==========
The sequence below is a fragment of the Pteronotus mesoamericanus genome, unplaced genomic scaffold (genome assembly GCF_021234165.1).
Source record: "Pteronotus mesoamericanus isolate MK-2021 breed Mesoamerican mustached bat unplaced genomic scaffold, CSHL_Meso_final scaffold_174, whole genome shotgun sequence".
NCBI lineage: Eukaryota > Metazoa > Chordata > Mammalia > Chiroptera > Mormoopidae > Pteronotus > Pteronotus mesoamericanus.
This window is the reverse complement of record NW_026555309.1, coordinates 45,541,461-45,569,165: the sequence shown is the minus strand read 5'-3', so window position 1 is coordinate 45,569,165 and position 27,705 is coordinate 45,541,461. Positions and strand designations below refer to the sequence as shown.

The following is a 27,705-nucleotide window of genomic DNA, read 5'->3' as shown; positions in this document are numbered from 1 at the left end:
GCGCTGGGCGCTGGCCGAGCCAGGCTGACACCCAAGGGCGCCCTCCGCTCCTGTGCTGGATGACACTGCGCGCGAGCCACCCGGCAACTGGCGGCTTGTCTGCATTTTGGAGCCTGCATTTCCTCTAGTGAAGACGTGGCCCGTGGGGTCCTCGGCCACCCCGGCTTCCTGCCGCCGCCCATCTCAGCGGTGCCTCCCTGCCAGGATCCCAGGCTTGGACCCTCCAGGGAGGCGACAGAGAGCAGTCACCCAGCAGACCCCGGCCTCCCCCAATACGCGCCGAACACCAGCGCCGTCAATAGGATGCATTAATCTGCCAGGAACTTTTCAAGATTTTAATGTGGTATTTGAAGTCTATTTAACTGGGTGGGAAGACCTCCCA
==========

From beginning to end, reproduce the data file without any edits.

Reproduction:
The sequence below is a fragment of the Pteronotus mesoamericanus genome, unplaced genomic scaffold (genome assembly GCF_021234165.1).
Source record: "Pteronotus mesoamericanus isolate MK-2021 breed Mesoamerican mustached bat unplaced genomic scaffold, CSHL_Meso_final scaffold_174, whole genome shotgun sequence".
NCBI lineage: Eukaryota > Metazoa > Chordata > Mammalia > Chiroptera > Mormoopidae > Pteronotus > Pteronotus mesoamericanus.
This window is the reverse complement of record NW_026555309.1, coordinates 45,541,461-45,569,165: the sequence shown is the minus strand read 5'-3', so window position 1 is coordinate 45,569,165 and position 27,705 is coordinate 45,541,461. Positions and strand designations below refer to the sequence as shown.

The following is a 27,705-nucleotide window of genomic DNA, read 5'->3' as shown; positions in this document are numbered from 1 at the left end:
GCGCTGGGCGCTGGCCGAGCCAGGCTGACACCCAAGGGCGCCCTCCGCTCCTGTGCTGGATGACACTGCGCGCGAGCCACCCGGCAACTGGCGGCTTGTCTGCATTTTGGAGCCTGCATTTCCTCTAGTGAAGACGTGGCCCGTGGGGTCCTCGGCCACCCCGGCTTCCTGCCGCCGCCCATCTCAGCGGTGCCTCCCTGCCAGGATCCCAGGCTTGGACCCTCCAGGGAGGCGACAGAGAGCAGTCACCCAGCAGACCCCGGCCTCCCCCAATACGCGCCGAACACCAGCGCCGTCAATAGGATGCATTAATCTGCCAGGAACTTTTCAAGATTTTAATGTGGTATTTGAAGTCTATTTAACTGGGTGGGAAGACCTCCCA